Founded by Lang in 2011, Jessica Lang Dance Company (JLD) has been performing at distinguished venues and festivals as a New York-based dance company. As part of its winter/spring 2015 world tour, JLD will perform in eight cities including an international engagement in Istanbul to inspire global audiences with the beauty of dance and music. With a well-rounded repertoire including “Lines Cubed,” “White,” “Mendelssohn Incomplete,” “The Calling,” “Scape,” “Aria” and “Among the Stars,” JLD is ready to present a visual feast to audience in Istanbul on April 9-10 at İş Sanat.

For those who want to know more about JLD, Daily Sabah conducted an interview with the leader and founder of the group, Jessica Lang.

What or who gave you the idea for the Jessica Lang Dance Company?

Jessica Lang: In 2010 I had been working for 11 years as a freelance choreographer. I worked with various dance companies like Joffrey Ballet, Birgmingham Royal Ballet and a lot of companies around the U.S. And I started to feel like I must do something to reach my potential. I was always the guest of the companies and could never reach my potential because there were not always the same dancers. I was not working with the same group of dancers. I was constantly trying to get to know people and then the relationship would be over after two weeks and then I moved on to another company. So I became restless, and simultaneously the Joyce Theatre in New York nominated me for a grant. They gave me money and time and space. And I was awarded this grant. And that was the seed money for the beginning of the company. And that was the opportunity to create a group of dancers. With that, multiple things had to happen. A gentleman stepped forward who is a patron of the arts and familiar with this environment and offered to make my nonprofit organization in the U.S. He settled up my business structure and financial contributions to sustain us. And then we took part in Jacob Pillow’s Dance Festival and presented our company as a debut. So in 2012 we presented the Jessica Lang Dance Company for the first time. So this natural, organic process led us to these days. If only one of these opportunities had not existed then we could not have managed it.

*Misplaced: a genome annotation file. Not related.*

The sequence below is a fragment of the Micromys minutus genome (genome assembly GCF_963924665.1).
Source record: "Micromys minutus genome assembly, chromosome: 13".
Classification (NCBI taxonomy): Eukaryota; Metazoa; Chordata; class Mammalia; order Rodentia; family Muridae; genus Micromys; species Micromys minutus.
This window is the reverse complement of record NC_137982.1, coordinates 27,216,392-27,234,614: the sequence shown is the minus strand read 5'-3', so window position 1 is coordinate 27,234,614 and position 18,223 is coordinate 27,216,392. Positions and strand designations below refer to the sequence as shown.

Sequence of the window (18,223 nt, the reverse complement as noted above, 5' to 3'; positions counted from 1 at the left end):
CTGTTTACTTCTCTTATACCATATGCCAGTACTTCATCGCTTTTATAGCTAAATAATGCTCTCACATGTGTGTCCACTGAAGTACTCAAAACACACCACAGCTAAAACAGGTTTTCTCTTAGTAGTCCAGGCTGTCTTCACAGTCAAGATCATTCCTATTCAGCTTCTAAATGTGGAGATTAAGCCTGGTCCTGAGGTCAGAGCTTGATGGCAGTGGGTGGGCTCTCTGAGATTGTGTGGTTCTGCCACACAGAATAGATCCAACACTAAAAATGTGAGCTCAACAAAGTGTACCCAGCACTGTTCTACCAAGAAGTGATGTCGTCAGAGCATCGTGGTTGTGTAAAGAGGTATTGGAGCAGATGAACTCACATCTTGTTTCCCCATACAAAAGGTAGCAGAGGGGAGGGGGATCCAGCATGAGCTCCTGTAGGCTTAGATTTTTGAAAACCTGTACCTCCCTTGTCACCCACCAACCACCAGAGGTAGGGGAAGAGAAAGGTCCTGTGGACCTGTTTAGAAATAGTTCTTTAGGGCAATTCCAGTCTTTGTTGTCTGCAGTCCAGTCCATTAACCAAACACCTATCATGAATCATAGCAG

As a professional you have created a lot of different choreographies. Which is your favorite?

J.L:You know, maybe it is funny but it is like children. I don’t have any, but I cannot pick up one as my favorite. Each one is so valuable to me. Maybe each one has a different difficult process. Or it might be an easy process. I feel like my memory is more tangible with the one I most recently created, “The Wanderer.” That is very special to me because I had been thinking about it for a long time. I also really like “The Calling,” which is really personal and beautiful. I also love the piece that I made for the Birmingham Royal Ballet because I think the process was so genuinely wonderful, from the dancers to the cast, musicians, costumes, lighting and all the other components. So these feel really embedded in my heart.

Were there ever days you maybe didn’t want to dance or create any choreography, and on those days, what pulled you out of that mindset?

J.L: Hahaha, well, you know, sometimes you just want to do something else and feel like you miss it. Creating is a hard process, you need to change your mind, take care of yourself, treat yourself and stimulate a different energy. Of course sometimes there can be exhaustion or frustration, that’s so natural. But it never turns to hate.

Who is your inspiration in the dance world?